People like to say “follow your passion.”
Everyone has something they're really interested in and passionate about, whether it's a social cause, a hobby, or something else entirely.
Your personal passions can seem like a pretty logical place to start looking for business ideas.
It's something you know a lot about, and you probably have a solid grasp on who your audience is and what they want.
But is “passion” really that important for starting a business?
While some successful entrepreneurs were motivated by passion, this isn't always the case.
After all, the whole idea is to make money, and not all personal interests are equally profitable.
Plus, a lot of the most lucrative niches and industries out there aren't exactly fun and exciting.
Kitchen gadgets are a popular product for affiliate sites, but no one really wakes up in the morning with a burning desire to write two thousand words about coffee grinders.
A recent article from Entrepreneur offers a totally different way to think about choosing a niche.
Instead of focusing on what you're personally passionate about, the author recommends focusing instead on solving problems that people have, narrowing down your options based on what has the most pre-existing demand.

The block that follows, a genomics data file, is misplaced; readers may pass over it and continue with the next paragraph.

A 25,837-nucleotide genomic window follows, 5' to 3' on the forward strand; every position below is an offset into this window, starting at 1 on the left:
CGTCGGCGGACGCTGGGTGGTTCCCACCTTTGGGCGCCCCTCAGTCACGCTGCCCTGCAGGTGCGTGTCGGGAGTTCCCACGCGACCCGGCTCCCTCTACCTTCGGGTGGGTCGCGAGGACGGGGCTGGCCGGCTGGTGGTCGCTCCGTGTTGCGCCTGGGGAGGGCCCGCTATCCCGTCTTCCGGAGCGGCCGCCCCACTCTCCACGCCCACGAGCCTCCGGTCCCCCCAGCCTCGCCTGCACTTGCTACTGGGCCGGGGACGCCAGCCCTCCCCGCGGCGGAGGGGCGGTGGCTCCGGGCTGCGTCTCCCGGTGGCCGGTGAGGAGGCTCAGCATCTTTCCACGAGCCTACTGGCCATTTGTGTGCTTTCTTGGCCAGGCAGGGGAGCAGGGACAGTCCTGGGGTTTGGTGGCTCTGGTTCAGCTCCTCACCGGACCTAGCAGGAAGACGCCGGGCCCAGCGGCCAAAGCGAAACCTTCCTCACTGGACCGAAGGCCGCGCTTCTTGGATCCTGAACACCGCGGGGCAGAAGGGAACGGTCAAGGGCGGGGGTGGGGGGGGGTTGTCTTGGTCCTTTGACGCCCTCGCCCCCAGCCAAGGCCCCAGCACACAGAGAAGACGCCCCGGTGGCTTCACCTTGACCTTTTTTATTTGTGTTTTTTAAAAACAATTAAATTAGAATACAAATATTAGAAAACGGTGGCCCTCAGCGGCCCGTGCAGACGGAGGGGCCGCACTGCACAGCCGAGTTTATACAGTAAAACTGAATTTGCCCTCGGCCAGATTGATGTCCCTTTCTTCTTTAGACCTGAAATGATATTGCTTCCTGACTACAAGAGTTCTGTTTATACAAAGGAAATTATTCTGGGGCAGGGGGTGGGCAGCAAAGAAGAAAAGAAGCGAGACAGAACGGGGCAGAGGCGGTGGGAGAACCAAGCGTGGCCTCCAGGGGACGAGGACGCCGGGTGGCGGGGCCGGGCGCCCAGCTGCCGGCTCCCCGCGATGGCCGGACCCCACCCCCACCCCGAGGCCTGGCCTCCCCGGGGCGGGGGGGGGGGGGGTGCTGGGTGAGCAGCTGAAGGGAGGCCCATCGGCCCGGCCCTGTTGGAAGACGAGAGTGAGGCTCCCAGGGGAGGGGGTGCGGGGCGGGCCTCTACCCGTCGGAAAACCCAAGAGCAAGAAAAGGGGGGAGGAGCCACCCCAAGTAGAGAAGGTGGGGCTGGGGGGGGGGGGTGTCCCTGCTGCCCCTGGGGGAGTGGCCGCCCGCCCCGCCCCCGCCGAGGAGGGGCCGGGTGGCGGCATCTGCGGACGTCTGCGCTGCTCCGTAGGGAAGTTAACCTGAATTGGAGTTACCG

When chatting with Davis, he consistently pushed against the “passion hypothesis” that you need to develop an idea that you deeply care about to succeed.
Instead, Davis recommends a technique that he learned in a product design class in graduate school: innovation tournaments. His argument is it doesn’t matter whether or not you have a burning passion for your idea.
“At the end of the day, if you start something of your own, you’ll automatically be passionate about it. After all, it’s your baby,” he says.
How does it work? Write down all the opportunities and problems you possibly can.
A hundred plus. He says that you just have to get into the zone of looking for interesting opportunities and they’ll come.
Then, you want to slowly cut down all the ideas that don’t meet certain thresholds.
“For example, cut down all the ideas that don’t have a total addressable market that’s large enough.” Cut down ideas that don’t have the right technology in place in the particular environment.
Once you have a single (or couple) idea, just start–do interviews with customers and see if there’s really demand for the product.
For more advice from entrepreneurs who started businesses outside of their personal interests, check out the full article on Forbes.
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